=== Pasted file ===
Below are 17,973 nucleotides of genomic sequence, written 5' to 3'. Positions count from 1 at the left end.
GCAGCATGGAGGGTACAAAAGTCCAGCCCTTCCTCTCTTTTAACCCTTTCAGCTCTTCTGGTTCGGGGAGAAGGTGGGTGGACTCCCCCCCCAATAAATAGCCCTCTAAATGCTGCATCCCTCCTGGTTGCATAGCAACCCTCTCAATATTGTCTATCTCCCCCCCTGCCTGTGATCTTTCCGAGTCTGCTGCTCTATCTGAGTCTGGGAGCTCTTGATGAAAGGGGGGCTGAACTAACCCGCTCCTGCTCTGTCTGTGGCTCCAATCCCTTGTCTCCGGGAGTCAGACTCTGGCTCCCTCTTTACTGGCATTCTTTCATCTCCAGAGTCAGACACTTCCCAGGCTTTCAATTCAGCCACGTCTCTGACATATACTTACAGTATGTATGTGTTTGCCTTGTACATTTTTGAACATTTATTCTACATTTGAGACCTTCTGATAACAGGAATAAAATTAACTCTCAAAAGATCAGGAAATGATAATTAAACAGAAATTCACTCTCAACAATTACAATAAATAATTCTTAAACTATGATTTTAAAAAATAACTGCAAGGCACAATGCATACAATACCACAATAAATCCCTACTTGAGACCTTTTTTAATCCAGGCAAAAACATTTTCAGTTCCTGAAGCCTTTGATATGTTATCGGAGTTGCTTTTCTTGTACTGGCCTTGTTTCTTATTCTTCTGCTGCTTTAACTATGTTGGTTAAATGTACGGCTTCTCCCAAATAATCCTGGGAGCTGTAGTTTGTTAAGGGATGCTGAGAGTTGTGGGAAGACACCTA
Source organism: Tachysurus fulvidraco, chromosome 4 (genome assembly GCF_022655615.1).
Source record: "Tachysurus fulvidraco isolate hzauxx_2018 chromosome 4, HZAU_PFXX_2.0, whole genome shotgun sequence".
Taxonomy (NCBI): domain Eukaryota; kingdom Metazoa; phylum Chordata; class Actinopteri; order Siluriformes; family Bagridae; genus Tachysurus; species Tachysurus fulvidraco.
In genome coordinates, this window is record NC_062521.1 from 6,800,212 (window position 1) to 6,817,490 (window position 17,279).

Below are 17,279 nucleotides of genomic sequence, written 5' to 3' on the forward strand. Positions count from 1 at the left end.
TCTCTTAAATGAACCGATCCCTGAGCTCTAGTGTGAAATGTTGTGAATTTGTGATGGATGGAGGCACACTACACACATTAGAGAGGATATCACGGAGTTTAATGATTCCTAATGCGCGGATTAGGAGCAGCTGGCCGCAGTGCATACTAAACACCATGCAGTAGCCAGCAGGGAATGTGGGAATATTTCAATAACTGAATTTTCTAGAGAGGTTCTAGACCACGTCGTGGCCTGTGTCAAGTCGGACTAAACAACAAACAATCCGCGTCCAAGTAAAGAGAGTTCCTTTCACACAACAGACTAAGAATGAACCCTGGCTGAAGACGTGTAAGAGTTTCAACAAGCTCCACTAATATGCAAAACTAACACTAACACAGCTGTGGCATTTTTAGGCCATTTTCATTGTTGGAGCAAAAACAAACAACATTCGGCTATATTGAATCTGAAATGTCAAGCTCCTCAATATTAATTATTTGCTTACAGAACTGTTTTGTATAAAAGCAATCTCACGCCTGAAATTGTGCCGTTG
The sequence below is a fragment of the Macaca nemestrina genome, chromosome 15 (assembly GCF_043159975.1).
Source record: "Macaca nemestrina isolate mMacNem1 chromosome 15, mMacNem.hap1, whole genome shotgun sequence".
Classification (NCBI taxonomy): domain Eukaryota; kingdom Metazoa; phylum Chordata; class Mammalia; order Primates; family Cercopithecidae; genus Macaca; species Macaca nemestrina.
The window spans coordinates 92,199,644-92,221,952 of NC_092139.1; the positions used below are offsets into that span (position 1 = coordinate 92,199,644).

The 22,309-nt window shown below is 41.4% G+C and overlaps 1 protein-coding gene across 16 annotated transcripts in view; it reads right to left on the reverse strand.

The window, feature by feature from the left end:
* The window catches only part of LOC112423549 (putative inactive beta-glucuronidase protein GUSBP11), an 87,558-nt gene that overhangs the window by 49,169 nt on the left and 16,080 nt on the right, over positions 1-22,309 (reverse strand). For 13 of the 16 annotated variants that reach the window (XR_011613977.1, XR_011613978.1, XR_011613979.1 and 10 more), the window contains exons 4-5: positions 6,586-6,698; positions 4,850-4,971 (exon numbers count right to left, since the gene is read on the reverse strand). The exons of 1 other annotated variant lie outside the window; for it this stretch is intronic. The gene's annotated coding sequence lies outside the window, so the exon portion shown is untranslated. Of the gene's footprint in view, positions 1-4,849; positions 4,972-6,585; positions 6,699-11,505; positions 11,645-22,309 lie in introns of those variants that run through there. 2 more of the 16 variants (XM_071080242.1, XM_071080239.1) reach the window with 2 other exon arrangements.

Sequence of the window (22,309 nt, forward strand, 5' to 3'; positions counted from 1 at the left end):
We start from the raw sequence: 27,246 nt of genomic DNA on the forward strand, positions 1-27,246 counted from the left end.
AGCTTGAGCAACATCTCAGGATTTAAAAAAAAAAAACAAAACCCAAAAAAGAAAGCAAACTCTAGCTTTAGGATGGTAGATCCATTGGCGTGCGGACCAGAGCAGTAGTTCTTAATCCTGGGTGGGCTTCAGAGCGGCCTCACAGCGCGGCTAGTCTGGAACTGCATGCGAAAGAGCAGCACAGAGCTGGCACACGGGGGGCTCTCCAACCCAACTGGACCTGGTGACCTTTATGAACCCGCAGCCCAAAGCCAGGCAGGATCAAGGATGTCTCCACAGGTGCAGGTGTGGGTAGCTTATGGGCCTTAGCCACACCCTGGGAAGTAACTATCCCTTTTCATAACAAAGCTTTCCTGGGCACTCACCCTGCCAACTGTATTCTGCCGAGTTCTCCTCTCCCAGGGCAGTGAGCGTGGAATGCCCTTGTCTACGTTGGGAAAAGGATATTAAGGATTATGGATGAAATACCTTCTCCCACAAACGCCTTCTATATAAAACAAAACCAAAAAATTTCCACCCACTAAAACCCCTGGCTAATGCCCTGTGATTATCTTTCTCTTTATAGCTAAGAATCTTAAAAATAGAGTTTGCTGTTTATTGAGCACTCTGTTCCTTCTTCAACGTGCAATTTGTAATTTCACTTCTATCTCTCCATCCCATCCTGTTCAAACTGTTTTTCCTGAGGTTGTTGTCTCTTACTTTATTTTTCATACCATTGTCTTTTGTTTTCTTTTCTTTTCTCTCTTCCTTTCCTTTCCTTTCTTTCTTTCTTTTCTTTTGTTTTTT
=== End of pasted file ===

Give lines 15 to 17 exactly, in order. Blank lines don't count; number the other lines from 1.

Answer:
* The window catches only part of LOC112423549 (putative inactive beta-glucuronidase protein GUSBP11), an 87,558-nt gene that overhangs the window by 49,169 nt on the left and 16,080 nt on the right, over positions 1-22,309 (reverse strand). For 13 of the 16 annotated variants that reach the window (XR_011613977.1, XR_011613978.1, XR_011613979.1 and 10 more), the window contains exons 4-5: positions 6,586-6,698; positions 4,850-4,971 (exon numbers count right to left, since the gene is read on the reverse strand). The exons of 1 other annotated variant lie outside the window; for it this stretch is intronic. The gene's annotated coding sequence lies outside the window, so the exon portion shown is untranslated. Of the gene's footprint in view, positions 1-4,849; positions 4,972-6,585; positions 6,699-11,505; positions 11,645-22,309 lie in introns of those variants that run through there. 2 more of the 16 variants (XM_071080242.1, XM_071080239.1) reach the window with 2 other exon arrangements.

Sequence of the window (22,309 nt, forward strand, 5' to 3'; positions counted from 1 at the left end):
We start from the raw sequence: 27,246 nt of genomic DNA on the forward strand, positions 1-27,246 counted from the left end.